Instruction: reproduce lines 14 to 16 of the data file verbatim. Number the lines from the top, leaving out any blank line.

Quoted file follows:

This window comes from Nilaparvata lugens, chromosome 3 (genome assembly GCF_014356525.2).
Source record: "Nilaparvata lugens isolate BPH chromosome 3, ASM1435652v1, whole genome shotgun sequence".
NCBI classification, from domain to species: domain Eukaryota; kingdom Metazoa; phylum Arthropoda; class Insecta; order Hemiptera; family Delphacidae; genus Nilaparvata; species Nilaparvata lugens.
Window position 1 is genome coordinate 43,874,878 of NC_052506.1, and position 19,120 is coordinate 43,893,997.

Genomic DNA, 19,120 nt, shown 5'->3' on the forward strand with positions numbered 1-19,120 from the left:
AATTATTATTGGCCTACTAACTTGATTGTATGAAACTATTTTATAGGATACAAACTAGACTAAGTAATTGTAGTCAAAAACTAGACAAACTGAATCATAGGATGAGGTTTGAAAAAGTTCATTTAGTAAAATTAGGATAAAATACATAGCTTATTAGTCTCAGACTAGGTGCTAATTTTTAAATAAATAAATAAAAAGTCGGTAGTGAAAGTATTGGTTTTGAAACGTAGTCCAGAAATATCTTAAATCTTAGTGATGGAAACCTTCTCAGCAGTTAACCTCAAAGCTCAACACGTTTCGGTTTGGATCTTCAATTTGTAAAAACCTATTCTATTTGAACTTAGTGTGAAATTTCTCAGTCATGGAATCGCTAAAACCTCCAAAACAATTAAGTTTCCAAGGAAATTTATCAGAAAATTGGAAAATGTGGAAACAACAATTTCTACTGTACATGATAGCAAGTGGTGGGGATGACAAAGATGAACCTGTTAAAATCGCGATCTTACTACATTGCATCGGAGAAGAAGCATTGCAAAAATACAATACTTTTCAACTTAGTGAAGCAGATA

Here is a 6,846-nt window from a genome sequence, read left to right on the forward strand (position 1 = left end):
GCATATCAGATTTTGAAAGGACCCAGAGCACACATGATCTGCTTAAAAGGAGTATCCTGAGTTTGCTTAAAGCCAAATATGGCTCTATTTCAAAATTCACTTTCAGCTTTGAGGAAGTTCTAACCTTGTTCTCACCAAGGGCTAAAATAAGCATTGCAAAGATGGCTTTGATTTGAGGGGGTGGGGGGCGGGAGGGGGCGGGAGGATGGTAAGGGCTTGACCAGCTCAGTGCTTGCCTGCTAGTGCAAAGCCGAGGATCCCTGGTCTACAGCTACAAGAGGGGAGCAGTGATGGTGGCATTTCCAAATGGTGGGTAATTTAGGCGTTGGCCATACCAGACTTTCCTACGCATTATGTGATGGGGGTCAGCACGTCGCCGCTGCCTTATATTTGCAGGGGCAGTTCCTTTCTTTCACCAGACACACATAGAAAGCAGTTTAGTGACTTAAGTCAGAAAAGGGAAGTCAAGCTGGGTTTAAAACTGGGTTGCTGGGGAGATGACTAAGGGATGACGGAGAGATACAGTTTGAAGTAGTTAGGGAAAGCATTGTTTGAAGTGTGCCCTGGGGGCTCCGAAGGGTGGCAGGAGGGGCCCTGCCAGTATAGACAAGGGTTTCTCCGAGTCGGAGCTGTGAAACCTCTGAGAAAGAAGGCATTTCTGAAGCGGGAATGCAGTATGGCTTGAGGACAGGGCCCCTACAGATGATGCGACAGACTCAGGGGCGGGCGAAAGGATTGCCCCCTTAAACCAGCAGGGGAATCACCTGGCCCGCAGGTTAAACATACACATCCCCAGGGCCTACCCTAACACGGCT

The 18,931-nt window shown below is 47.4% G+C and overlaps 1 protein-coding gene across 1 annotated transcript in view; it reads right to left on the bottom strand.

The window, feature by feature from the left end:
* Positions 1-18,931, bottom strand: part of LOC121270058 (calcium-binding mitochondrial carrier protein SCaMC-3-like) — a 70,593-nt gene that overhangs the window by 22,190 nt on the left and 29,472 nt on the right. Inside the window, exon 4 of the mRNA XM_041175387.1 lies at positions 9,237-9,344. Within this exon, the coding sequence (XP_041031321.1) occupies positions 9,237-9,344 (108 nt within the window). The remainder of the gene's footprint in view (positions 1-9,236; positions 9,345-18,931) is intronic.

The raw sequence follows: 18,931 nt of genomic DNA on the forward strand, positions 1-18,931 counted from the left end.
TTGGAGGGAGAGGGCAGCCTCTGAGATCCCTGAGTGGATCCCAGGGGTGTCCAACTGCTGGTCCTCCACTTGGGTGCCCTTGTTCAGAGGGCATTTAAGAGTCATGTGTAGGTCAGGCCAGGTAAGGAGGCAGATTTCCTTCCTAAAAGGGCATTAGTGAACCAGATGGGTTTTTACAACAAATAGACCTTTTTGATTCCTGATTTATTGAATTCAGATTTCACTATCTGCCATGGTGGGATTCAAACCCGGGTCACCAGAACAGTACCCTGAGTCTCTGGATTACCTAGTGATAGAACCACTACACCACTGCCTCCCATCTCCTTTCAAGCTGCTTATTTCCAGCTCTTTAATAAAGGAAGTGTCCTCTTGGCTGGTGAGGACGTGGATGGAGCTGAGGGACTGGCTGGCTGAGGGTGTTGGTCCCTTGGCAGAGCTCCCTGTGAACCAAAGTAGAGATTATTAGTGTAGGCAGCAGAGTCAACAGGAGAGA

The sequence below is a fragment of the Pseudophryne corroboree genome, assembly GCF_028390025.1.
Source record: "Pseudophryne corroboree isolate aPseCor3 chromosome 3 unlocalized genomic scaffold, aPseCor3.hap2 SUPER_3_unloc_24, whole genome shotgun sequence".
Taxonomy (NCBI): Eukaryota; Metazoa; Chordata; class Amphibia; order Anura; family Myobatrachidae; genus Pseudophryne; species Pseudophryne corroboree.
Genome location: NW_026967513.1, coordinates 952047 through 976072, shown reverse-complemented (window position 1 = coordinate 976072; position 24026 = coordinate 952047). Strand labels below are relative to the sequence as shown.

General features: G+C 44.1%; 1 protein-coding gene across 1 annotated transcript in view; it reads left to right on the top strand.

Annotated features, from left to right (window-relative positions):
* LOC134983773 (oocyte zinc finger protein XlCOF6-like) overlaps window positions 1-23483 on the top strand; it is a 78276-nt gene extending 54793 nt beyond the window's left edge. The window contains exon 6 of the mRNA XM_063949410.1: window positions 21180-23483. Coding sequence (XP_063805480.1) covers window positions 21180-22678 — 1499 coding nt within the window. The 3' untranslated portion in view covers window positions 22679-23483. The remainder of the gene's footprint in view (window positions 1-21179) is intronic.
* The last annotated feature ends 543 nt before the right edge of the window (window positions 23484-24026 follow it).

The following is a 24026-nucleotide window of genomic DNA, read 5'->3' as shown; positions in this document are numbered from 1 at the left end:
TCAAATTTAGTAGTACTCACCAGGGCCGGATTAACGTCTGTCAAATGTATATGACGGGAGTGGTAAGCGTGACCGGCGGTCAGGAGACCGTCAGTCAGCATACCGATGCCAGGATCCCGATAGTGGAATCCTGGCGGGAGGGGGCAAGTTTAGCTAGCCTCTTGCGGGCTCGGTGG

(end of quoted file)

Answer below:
The sequence below is a fragment of the Pseudophryne corroboree genome, assembly GCF_028390025.1.
Source record: "Pseudophryne corroboree isolate aPseCor3 chromosome 3 unlocalized genomic scaffold, aPseCor3.hap2 SUPER_3_unloc_24, whole genome shotgun sequence".
Taxonomy (NCBI): Eukaryota; Metazoa; Chordata; class Amphibia; order Anura; family Myobatrachidae; genus Pseudophryne; species Pseudophryne corroboree.